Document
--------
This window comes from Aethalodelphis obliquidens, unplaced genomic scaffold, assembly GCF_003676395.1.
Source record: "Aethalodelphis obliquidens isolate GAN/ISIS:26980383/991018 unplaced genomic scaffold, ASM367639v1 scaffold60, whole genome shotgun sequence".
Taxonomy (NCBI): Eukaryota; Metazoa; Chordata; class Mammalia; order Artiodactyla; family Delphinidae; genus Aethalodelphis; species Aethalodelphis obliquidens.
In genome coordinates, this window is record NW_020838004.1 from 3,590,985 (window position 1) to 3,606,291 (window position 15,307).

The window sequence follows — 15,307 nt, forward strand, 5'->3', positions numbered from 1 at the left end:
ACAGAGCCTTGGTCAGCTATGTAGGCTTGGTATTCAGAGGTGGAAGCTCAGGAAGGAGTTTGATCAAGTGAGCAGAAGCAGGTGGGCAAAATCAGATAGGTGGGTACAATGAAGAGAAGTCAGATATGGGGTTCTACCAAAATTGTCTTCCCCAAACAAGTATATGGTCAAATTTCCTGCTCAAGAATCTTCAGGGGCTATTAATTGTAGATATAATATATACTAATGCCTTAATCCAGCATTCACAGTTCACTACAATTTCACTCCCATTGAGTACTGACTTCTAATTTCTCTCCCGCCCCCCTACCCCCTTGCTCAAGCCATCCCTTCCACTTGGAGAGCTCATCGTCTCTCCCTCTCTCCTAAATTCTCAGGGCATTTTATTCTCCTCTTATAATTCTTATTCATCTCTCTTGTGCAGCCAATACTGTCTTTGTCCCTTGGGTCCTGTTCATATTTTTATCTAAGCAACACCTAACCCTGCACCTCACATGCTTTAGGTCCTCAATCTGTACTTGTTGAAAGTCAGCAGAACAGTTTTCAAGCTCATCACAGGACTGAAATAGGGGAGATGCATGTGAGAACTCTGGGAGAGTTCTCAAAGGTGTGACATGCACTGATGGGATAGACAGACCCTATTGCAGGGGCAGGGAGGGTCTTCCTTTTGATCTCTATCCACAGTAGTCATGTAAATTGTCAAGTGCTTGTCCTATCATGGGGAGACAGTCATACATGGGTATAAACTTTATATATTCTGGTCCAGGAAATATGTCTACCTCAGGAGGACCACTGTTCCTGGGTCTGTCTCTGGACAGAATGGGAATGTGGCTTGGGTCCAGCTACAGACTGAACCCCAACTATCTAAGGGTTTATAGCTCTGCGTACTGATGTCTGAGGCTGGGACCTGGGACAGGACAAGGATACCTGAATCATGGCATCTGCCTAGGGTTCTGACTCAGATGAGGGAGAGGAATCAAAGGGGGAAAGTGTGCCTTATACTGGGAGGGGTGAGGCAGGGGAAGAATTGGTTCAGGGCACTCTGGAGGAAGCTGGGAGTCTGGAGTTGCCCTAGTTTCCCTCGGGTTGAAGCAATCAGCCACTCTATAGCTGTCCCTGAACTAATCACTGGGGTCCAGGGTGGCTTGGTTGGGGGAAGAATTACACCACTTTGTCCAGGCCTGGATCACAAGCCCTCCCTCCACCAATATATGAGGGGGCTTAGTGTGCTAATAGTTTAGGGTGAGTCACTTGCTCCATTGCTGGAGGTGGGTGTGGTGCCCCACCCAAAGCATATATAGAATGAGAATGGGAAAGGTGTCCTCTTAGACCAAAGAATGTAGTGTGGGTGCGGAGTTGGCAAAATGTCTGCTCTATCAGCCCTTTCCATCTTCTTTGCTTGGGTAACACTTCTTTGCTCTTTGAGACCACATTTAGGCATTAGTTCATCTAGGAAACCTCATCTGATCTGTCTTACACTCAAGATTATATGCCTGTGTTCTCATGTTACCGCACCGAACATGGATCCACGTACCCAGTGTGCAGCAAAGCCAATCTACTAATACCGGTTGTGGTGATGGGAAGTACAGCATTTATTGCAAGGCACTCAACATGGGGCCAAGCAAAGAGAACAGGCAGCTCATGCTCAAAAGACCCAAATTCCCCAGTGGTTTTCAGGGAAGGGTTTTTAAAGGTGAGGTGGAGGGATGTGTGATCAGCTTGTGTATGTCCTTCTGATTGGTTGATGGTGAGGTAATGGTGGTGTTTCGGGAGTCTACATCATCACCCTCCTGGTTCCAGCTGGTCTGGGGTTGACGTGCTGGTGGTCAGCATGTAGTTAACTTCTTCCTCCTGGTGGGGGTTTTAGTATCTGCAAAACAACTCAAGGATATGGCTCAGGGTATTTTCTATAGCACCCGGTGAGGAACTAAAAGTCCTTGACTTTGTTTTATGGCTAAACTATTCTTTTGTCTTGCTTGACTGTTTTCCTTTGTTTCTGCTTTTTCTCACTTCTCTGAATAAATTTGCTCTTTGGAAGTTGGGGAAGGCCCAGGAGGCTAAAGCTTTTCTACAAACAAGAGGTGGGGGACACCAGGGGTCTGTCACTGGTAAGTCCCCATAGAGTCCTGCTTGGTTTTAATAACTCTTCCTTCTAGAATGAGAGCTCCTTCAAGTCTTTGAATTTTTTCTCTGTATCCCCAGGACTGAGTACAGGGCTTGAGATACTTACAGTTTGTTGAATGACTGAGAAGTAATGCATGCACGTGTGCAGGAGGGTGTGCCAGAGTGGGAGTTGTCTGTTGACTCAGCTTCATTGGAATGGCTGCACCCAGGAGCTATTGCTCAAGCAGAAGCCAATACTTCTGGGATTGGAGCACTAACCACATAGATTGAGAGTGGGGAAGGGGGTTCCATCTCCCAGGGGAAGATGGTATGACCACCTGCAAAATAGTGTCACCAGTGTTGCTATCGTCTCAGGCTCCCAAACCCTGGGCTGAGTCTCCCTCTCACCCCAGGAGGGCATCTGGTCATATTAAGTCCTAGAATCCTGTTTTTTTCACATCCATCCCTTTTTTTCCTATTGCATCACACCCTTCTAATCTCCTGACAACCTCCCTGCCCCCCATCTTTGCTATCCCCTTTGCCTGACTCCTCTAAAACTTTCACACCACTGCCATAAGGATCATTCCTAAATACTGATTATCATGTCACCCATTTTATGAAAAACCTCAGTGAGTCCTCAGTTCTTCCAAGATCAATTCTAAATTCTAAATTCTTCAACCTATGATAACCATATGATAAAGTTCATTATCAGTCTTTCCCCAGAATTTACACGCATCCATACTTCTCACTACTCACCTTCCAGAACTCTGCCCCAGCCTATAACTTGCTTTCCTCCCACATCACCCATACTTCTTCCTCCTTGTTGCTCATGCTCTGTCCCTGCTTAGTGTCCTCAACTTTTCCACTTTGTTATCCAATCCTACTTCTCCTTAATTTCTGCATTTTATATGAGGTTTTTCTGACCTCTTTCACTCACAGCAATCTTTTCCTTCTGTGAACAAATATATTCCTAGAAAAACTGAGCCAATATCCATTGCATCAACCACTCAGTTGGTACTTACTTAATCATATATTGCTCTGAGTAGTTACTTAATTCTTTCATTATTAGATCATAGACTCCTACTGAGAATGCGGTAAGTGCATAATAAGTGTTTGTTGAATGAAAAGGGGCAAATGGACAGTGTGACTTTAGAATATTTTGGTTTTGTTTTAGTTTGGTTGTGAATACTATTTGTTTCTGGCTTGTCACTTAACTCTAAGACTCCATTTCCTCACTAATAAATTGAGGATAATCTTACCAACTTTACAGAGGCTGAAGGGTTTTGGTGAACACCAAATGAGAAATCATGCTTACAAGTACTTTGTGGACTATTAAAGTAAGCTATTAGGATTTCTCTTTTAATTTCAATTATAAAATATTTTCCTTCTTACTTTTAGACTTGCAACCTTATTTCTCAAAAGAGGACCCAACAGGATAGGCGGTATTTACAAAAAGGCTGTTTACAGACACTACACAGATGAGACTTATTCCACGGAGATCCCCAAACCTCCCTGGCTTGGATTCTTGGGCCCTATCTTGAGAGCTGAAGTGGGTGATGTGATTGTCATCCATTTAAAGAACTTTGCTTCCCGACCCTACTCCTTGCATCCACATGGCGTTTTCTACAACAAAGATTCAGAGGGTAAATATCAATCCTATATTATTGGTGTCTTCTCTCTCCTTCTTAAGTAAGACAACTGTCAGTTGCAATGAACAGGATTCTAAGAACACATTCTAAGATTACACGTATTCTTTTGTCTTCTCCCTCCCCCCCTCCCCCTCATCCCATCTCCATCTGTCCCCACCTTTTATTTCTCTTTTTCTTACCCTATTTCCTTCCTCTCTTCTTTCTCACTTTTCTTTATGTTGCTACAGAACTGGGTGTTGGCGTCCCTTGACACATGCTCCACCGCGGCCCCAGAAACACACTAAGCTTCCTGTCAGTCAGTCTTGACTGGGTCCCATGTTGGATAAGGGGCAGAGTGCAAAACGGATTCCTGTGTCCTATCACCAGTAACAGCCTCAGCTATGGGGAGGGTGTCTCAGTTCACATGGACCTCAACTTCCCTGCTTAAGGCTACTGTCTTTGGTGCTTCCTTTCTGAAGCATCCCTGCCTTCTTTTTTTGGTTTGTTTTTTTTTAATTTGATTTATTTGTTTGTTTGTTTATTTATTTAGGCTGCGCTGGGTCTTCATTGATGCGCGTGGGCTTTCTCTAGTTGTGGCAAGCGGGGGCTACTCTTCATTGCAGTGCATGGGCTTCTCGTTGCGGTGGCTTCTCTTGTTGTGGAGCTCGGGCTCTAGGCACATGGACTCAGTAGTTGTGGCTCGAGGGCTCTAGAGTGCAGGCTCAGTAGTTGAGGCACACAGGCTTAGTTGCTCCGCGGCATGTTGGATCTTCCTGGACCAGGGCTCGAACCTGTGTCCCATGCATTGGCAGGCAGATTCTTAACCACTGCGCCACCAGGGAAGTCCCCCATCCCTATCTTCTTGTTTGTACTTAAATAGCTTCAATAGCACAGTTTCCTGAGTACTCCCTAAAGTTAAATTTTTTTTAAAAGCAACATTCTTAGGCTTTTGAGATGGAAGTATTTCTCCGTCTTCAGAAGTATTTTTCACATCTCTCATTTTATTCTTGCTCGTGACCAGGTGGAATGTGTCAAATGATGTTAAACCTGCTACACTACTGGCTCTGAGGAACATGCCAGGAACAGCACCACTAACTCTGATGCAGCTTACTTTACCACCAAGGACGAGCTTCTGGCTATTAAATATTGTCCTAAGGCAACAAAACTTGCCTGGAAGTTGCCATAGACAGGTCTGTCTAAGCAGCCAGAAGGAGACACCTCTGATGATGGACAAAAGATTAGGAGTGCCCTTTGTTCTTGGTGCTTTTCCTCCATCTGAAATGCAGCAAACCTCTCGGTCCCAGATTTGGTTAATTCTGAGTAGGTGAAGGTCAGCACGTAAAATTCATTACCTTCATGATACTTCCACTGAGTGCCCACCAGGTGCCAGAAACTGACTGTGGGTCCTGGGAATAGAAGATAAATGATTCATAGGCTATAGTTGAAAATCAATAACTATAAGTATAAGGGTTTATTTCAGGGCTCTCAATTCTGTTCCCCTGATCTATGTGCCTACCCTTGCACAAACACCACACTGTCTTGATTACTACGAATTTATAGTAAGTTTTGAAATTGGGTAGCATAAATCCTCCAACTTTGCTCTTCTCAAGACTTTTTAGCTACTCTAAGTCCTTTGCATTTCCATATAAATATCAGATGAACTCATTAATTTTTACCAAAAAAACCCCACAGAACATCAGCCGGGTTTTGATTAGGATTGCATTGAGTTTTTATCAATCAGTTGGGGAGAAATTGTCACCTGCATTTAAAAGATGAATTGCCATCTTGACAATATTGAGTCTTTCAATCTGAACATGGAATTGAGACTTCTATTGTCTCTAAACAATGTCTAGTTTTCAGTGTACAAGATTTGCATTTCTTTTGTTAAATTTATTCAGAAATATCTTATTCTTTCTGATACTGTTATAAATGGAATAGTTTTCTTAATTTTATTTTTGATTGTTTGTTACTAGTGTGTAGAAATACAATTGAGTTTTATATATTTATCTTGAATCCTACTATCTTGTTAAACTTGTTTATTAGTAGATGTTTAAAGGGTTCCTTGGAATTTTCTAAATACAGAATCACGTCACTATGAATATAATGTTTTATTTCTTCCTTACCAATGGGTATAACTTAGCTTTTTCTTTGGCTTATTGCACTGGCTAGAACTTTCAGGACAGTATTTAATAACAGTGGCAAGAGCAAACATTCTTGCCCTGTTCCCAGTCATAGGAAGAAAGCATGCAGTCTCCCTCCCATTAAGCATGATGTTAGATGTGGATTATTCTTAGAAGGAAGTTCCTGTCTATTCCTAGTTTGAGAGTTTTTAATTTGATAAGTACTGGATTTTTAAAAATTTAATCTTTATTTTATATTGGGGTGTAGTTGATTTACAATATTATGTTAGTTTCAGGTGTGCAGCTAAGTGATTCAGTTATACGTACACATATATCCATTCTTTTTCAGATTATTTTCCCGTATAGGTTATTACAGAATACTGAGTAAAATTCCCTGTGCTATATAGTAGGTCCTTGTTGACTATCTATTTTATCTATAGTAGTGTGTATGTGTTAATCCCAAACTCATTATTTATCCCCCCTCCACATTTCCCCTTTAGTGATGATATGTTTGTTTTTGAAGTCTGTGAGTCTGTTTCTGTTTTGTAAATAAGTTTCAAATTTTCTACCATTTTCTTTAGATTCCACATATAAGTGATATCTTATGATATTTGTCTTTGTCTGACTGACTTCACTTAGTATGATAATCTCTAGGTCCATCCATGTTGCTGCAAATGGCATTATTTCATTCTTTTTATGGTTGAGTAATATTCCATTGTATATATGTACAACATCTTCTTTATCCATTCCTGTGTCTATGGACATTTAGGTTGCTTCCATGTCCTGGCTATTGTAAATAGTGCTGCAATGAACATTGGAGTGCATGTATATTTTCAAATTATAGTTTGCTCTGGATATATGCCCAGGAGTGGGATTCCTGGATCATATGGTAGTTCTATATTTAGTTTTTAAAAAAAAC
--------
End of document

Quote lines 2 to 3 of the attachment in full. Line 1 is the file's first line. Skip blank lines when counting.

Source record: "Aethalodelphis obliquidens isolate GAN/ISIS:26980383/991018 unplaced genomic scaffold, ASM367639v1 scaffold60, whole genome shotgun sequence".
Taxonomy (NCBI): Eukaryota; Metazoa; Chordata; class Mammalia; order Artiodactyla; family Delphinidae; genus Aethalodelphis; species Aethalodelphis obliquidens.